Part 2: communication and consent

Please note in this blog, we will be talking about sexual harassment and sexual assault. Some of the material might be distressing. We encourage you to take breaks and take time to process the material. 

If you need support, please call:
• 1800RESPECT (1800 737 732)
• Lifeline (13 11 14)
• In an emergency, please contact police on 000.
• Current UofA students can visit the Safer Campus website or reach out to the Counselling Service for support.


The perks of being a young adult in this digital age is the prized experience of facing the shenanigans of online dating. The blog below continues the account of a personal story (read Part 1 for context).

Long story short, the drive had me completely blindsided. I found myself entering the South Eastern Freeway and looked up at a sign which read ‘Mt Osmond’. Upon seeing the road, I nervously asked, ‘where are we going’? He casually remarked that we just ended up here and continued driving. Still feeling guilty, and my tendency to be overly accommodating and nice in uncomfortable situations to avoid conflict, I found myself frozen in silence as we drove up the secluded windy roads. I was in complete shock and had no idea what to do. It was a one-way road so turning around wasn’t an option.

Finally, we stopped. I awkwardly engaged in small talk about the lookout view and quickly reminded him that my friends had finished dinner and we should head back. I also added that one of my friends was soon to be left alone in the city so I wanted to be back ASAP. I was starting to feel anxious, particularly as paranoia set in looking around at the empty nature surroundings (p.s. I texted a friend updating them where I was – always let someone know the location and the person you are meeting with).

He agreed to leave but just before starting the engine, he kissed me. I was shocked and felt very uncomfortable but trying to avoid confrontation, I pulled back, didn’t overreact and just reminded him that I wanted to go back ASAP. Instead of driving, he leant in again and after I pulled away, he chuckled and remarked that he probably ‘should have asked for consent’. Yes, he really did say this to me – he was self-aware but still capable of creating a very uncomfortable encounter. After what felt like the longest drive back to the CBD, I was safely away.

Why didn’t I react angrily or demand to be let outside the car? Could this be my fault?  I was in complete shock and in a dissociative mindset to avoid panic. I decided to react calmly particularly as I was aware that I was in his car and the drive back to the city would be uncomfortable with an adverse reaction. He had the upper hand; I was in his car in a secluded area, he was my ride back to the city on a cold night and honestly, I was worried that an upset reaction would result in an even worse outcome than him driving me back to the city. Why didn’t he ask if it would be okay to drive up to Mt Osmond? I would never have given my consent to being at Mt Osmond, after all, my friends were on the same street as us at dinner and I told him that my plan was to see them after.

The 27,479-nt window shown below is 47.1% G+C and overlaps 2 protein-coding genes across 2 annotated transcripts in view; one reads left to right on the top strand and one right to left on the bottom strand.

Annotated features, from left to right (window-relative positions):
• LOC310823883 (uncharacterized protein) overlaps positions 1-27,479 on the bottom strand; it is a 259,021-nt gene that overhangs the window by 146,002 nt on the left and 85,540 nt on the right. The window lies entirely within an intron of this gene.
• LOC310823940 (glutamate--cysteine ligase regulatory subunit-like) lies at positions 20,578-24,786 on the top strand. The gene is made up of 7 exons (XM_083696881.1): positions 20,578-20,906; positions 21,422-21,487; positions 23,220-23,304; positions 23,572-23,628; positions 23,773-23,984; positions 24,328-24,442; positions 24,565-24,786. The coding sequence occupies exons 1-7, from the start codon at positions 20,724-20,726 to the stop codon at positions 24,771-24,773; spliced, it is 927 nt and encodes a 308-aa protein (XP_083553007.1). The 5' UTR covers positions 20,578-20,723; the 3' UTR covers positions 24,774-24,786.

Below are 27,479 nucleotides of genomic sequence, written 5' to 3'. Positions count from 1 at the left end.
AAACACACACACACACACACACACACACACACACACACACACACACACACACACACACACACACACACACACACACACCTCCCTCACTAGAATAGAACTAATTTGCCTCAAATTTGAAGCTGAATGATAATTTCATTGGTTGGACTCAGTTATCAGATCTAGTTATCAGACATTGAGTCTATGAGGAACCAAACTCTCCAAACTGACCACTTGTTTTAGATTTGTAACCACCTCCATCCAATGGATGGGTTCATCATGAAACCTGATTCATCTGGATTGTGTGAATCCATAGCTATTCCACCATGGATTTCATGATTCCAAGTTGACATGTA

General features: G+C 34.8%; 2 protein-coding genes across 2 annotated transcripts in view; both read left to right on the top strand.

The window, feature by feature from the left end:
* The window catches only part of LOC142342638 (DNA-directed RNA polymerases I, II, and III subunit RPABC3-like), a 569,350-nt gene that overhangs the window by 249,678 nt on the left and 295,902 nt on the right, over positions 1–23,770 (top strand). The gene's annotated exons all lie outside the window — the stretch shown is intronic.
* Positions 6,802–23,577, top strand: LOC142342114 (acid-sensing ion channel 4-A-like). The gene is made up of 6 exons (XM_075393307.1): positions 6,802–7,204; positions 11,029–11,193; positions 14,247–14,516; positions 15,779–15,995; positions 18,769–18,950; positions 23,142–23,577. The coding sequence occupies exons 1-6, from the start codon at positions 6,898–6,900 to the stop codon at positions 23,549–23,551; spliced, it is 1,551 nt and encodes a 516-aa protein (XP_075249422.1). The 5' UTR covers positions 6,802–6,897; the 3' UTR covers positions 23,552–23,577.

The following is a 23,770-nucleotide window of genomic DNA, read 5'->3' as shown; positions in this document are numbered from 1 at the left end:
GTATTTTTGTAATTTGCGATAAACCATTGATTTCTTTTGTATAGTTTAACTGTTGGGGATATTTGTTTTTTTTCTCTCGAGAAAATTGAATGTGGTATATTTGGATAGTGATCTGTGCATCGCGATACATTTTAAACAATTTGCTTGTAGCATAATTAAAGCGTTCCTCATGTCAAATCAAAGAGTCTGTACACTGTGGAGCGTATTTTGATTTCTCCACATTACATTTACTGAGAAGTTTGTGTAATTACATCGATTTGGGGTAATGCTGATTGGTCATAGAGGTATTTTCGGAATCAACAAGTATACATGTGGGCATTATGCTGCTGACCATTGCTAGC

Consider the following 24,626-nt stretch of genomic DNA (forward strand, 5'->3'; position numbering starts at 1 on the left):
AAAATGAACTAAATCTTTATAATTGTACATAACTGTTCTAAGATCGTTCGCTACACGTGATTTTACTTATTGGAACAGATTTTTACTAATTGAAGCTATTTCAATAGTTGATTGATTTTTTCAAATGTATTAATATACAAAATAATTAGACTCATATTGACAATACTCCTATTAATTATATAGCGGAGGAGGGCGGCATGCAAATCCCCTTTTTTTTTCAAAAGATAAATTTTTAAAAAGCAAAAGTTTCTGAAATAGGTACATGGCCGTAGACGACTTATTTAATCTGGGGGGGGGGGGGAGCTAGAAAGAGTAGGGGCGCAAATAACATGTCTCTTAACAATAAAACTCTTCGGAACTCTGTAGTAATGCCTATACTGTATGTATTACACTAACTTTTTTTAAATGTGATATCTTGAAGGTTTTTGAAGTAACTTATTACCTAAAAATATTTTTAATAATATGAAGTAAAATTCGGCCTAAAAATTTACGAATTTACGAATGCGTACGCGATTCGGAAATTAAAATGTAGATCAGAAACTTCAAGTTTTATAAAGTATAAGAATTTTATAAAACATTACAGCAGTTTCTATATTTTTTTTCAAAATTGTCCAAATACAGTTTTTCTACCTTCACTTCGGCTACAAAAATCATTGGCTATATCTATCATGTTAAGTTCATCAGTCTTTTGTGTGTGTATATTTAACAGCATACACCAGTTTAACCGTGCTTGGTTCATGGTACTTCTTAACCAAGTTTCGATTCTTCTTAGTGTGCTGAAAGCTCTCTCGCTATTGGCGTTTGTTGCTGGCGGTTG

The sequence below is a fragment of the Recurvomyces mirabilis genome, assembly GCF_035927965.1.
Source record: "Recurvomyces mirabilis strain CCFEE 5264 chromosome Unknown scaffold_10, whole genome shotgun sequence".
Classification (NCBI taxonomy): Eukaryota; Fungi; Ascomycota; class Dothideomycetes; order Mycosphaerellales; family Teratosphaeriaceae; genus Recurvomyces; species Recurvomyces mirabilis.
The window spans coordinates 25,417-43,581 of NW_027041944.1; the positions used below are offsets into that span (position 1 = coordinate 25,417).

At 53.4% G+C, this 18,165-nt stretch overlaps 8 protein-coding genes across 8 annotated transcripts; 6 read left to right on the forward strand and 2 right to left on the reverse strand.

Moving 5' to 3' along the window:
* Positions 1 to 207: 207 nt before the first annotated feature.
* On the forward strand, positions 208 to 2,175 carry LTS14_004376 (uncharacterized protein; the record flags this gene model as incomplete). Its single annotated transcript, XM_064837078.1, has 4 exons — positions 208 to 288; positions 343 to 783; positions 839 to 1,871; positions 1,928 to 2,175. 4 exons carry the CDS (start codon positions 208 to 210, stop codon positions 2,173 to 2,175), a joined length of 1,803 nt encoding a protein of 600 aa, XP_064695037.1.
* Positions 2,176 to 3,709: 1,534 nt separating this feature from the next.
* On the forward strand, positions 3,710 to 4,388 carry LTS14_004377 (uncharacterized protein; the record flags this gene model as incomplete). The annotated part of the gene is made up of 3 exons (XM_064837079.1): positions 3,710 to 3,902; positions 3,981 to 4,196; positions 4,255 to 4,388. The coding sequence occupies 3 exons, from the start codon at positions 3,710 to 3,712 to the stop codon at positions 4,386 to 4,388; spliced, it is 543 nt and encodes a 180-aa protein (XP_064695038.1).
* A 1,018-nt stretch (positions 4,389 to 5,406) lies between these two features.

Unwanted kissing is often categorised in the passive ‘harassment’ category but it must be understood that forcing a kiss on someone is invasive and uncomfortable to experience. It isn’t romantic, and an ‘innocent misunderstanding’ should not be an excuse – it can leave somebody feeling violated and shameful that it happened. In combination with an imbalanced power dynamic (being in an unfamiliar area in a stranger’s car), this interaction was made more distressing.

One of the key takeaways from my experience is the importance of communication and consent. If I could re-do that experience, I would’ve been more persistent with seeing my friends after the dinner and asking more questions to determine the intentions of the drive. Agreeing to meet a stranger online is a big deal and being safe and comfortable is the main priority. Never agree to do anything that you’re not comfortable with. It’s unfortunate that almost every friend I know has an uncomfortable dating experience – that’s why education and mindfulness of unwanted behaviour is significant. It’s also important that you don’t gaslight your own personal experiences and seek support if you feel affected in any way.

This week is Safer Campus Week and I encourage you to visit the Safer Campus website which has extensive resources including bystander information and a course for consent. If you would like to report sexual harassment or sexual assault, please visit this page.

If you require support check out Student Life Counselling Support, who provides free and confidential support – including sexual assault support.

Tagged in What messes with your head, relationships, Wellbeing